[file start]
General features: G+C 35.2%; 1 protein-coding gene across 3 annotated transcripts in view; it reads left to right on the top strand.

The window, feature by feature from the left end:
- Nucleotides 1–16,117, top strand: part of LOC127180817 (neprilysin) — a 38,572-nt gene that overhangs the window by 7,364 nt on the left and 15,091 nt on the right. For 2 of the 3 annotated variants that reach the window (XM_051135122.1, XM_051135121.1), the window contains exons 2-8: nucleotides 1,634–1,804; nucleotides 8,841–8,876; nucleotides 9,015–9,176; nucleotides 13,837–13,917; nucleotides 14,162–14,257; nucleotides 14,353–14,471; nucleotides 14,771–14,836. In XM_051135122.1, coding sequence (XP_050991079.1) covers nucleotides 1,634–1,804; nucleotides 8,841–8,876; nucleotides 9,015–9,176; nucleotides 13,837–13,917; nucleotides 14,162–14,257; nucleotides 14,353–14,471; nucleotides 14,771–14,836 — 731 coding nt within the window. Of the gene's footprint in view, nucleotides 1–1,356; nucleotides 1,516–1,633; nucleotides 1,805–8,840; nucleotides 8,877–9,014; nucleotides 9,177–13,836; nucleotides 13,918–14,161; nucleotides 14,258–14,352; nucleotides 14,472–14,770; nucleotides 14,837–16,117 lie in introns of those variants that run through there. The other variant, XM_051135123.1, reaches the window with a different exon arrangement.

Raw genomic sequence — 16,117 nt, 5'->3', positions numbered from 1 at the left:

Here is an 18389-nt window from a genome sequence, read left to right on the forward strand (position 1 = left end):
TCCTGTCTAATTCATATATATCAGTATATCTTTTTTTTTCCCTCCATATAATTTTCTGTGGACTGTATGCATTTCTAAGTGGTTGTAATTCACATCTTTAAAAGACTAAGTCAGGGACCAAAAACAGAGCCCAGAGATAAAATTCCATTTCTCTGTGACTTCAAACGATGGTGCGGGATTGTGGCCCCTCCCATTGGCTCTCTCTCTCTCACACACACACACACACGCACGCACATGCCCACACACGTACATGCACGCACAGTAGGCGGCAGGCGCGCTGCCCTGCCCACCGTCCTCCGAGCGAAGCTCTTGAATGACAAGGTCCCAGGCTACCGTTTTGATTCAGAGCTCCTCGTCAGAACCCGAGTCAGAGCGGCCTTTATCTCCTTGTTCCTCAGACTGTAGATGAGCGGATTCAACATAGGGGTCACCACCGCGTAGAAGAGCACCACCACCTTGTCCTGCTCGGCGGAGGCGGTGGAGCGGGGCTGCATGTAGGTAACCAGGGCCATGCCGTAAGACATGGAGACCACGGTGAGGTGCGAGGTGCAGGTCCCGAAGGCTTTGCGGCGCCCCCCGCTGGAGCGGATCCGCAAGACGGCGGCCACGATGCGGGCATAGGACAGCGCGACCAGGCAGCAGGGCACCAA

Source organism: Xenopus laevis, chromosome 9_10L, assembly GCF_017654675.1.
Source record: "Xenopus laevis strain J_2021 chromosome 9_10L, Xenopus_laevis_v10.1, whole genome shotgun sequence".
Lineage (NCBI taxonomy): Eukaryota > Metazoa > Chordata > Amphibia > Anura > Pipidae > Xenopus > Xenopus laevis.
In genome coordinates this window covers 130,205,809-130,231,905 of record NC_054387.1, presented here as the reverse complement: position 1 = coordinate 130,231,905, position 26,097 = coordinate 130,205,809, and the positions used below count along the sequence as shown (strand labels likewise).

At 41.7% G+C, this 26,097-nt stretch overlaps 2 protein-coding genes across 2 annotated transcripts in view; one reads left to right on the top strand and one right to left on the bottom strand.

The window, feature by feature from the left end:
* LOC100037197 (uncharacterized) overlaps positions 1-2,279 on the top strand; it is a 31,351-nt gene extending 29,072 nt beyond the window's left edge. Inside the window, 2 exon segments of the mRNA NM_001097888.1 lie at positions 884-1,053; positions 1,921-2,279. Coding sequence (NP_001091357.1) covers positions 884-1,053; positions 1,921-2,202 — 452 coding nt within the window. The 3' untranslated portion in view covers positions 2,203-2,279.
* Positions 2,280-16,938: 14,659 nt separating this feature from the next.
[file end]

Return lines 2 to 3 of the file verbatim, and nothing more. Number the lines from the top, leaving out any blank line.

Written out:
The window, feature by feature from the left end:
- Nucleotides 1–16,117, top strand: part of LOC127180817 (neprilysin) — a 38,572-nt gene that overhangs the window by 7,364 nt on the left and 15,091 nt on the right. For 2 of the 3 annotated variants that reach the window (XM_051135122.1, XM_051135121.1), the window contains exons 2-8: nucleotides 1,634–1,804; nucleotides 8,841–8,876; nucleotides 9,015–9,176; nucleotides 13,837–13,917; nucleotides 14,162–14,257; nucleotides 14,353–14,471; nucleotides 14,771–14,836. In XM_051135122.1, coding sequence (XP_050991079.1) covers nucleotides 1,634–1,804; nucleotides 8,841–8,876; nucleotides 9,015–9,176; nucleotides 13,837–13,917; nucleotides 14,162–14,257; nucleotides 14,353–14,471; nucleotides 14,771–14,836 — 731 coding nt within the window. Of the gene's footprint in view, nucleotides 1–1,356; nucleotides 1,516–1,633; nucleotides 1,805–8,840; nucleotides 8,877–9,014; nucleotides 9,177–13,836; nucleotides 13,918–14,161; nucleotides 14,258–14,352; nucleotides 14,472–14,770; nucleotides 14,837–16,117 lie in introns of those variants that run through there. The other variant, XM_051135123.1, reaches the window with a different exon arrangement.